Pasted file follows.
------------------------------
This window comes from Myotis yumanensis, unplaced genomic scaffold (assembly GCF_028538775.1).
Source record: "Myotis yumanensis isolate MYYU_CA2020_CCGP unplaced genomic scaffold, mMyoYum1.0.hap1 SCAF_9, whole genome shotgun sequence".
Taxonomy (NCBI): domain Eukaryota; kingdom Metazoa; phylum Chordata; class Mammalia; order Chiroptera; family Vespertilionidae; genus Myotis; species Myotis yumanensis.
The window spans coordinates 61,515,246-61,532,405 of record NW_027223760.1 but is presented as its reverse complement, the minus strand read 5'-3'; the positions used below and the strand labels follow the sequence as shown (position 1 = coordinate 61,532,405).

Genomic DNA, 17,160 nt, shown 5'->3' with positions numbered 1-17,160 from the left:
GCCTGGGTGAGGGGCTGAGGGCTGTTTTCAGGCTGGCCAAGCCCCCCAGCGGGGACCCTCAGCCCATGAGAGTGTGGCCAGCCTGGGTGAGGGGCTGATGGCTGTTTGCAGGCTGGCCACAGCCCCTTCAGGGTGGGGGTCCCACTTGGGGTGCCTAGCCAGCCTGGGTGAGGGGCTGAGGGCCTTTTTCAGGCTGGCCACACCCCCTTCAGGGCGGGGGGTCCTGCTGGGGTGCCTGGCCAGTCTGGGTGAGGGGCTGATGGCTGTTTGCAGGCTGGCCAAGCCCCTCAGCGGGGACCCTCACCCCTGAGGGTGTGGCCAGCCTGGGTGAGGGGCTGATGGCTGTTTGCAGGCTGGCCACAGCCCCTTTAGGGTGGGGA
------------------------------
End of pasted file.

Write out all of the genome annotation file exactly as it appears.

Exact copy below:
This window comes from Myotis yumanensis, unplaced genomic scaffold (assembly GCF_028538775.1).
Source record: "Myotis yumanensis isolate MYYU_CA2020_CCGP unplaced genomic scaffold, mMyoYum1.0.hap1 SCAF_9, whole genome shotgun sequence".
Taxonomy (NCBI): domain Eukaryota; kingdom Metazoa; phylum Chordata; class Mammalia; order Chiroptera; family Vespertilionidae; genus Myotis; species Myotis yumanensis.
The window spans coordinates 61,515,246-61,532,405 of record NW_027223760.1 but is presented as its reverse complement, the minus strand read 5'-3'; the positions used below and the strand labels follow the sequence as shown (position 1 = coordinate 61,532,405).

Genomic DNA, 17,160 nt, shown 5'->3' with positions numbered 1-17,160 from the left:
GCCTGGGTGAGGGGCTGAGGGCTGTTTTCAGGCTGGCCAAGCCCCCCAGCGGGGACCCTCAGCCCATGAGAGTGTGGCCAGCCTGGGTGAGGGGCTGATGGCTGTTTGCAGGCTGGCCACAGCCCCTTCAGGGTGGGGGTCCCACTTGGGGTGCCTAGCCAGCCTGGGTGAGGGGCTGAGGGCCTTTTTCAGGCTGGCCACACCCCCTTCAGGGCGGGGGGTCCTGCTGGGGTGCCTGGCCAGTCTGGGTGAGGGGCTGATGGCTGTTTGCAGGCTGGCCAAGCCCCTCAGCGGGGACCCTCACCCCTGAGGGTGTGGCCAGCCTGGGTGAGGGGCTGATGGCTGTTTGCAGGCTGGCCACAGCCCCTTTAGGGTGGGGA